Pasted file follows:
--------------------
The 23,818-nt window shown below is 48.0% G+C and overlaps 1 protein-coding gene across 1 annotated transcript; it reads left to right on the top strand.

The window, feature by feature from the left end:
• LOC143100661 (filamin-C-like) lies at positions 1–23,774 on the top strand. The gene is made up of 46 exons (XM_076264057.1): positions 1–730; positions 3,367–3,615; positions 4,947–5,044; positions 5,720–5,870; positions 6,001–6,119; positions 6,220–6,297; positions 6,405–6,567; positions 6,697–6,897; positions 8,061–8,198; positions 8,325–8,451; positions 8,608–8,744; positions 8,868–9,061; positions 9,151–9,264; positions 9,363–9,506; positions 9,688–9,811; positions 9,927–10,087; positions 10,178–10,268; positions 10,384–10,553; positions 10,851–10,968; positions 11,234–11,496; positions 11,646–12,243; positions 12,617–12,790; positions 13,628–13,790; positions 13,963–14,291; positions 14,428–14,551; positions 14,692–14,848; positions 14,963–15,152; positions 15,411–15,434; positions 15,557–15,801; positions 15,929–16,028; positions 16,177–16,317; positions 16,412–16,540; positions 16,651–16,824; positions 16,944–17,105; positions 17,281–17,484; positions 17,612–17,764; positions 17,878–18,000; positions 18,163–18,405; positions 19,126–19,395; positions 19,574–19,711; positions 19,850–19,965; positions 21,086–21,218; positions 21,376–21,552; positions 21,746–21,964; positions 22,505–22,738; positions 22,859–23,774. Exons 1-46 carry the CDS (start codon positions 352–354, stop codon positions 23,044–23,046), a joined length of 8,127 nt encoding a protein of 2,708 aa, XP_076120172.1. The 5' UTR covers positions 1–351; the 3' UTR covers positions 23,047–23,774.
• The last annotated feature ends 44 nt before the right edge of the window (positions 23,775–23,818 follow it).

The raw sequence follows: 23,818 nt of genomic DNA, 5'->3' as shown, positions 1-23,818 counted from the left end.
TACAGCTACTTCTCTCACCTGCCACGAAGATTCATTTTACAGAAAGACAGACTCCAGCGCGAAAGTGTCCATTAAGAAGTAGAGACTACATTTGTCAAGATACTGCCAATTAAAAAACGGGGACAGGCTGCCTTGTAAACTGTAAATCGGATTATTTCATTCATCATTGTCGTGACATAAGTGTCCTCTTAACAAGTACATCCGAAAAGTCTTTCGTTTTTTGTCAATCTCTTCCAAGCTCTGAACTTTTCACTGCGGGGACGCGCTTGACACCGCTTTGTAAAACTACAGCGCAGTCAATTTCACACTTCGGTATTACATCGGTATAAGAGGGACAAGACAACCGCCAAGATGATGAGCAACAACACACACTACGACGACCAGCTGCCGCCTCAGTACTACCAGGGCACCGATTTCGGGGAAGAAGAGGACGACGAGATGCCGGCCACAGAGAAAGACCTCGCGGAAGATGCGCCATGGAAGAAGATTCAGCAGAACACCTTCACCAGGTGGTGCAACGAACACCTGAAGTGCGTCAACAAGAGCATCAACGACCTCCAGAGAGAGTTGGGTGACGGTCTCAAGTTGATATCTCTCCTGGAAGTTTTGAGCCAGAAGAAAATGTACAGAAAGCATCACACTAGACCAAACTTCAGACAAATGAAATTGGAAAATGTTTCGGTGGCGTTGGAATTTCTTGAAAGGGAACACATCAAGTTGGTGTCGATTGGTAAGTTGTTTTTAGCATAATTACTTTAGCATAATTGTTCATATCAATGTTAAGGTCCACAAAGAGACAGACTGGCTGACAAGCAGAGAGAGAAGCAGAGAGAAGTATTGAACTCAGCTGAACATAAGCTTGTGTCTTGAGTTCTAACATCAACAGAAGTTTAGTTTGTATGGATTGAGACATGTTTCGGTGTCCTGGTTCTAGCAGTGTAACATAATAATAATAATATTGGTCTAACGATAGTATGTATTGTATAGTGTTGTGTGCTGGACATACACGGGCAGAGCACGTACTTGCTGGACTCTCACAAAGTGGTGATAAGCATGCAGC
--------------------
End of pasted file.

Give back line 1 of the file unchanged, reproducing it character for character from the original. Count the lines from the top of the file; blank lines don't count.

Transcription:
The 23,818-nt window shown below is 48.0% G+C and overlaps 1 protein-coding gene across 1 annotated transcript; it reads left to right on the top strand.